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Wyzykoski breaks through at Ponoka

Scott Wyzykoski brought a fan club to the Ponoka Stampede Friday afternoon, and he couldn’t let them down.
Jim Berry

Scott Wyzykoski brought a fan club to the Ponoka Stampede Friday afternoon, and he couldn’t let them down.

The steer wrestler from Eckville came down the famous long score run, and maneuvered a steer over in five seconds flat. Combined with his morning time of 8.3 seconds, his 13.3 puts him tied with Curtis Cassidy for second place overall.

One section of the grandstand roared especially loud, and he waved his hat to them.

“I drew a good steer, and got of his way, and was quick enough to place in the round, and come back on Sunday,” bubbled Wyzykoski. “It’s exciting for me. I’ve never made the short go here before, and it’s been six years in the waiting. I’ve got my camp kids here too, so it makes it extra special.”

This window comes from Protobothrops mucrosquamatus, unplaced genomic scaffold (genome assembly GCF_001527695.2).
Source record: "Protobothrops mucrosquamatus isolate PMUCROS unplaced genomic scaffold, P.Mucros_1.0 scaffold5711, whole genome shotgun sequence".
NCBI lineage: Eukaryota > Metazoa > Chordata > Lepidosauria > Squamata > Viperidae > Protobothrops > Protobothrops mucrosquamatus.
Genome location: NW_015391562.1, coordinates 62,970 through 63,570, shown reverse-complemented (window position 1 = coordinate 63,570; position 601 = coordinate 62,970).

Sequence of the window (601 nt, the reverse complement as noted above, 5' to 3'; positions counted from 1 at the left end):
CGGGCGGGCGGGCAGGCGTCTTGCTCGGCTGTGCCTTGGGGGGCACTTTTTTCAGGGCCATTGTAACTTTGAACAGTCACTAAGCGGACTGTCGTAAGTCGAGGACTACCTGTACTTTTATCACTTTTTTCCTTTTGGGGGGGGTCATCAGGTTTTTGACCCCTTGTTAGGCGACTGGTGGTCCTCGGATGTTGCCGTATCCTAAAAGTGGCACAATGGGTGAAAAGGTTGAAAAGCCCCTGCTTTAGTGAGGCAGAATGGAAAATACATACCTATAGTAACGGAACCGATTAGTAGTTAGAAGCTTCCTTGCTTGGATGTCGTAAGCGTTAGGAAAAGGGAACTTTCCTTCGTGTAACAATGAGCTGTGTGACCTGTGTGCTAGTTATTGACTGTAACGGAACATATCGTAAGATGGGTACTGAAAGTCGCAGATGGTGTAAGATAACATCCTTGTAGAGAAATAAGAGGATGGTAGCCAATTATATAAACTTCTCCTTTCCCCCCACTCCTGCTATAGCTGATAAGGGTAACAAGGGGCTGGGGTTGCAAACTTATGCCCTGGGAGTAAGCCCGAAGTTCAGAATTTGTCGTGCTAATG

Wyzykoski, who is a dentist by trade, is director for Camp Quality Alberta. It’s a camp for kids with cancer and their siblings, which is held each August in Sylvan Lake. About 30 of the kids, their families and volunteers came to cheer the cowboy on.

“It’s about the only thing I’ve found that’s better fun in the summertime than rodeoing, so I take a week off for that. It’s nice to have them here, and it’s exciting to do well in front of them, too.

“We pretty much have the same families every year. Once they come, they get hooked. It’s a nice week off for the parents. We have full medical supervision, and all their siblings can come too. It’s a lot of fun. It’s hard to describe. I don’t know anything that could touch rodeo, other than a week at camp.”

While the doctor was happy to have the cheering squad, he admits they didn’t really factor into his mindset during the run.

“When you’re coming down this alley at 40 miles an hour, there’s not much going through your mind,” laughed Wyzykoski. “But it was sure fun when I realized I was quick enough to come back for the short round. I was pretty happy. I don’t think I’ve waved my hat in a long time.”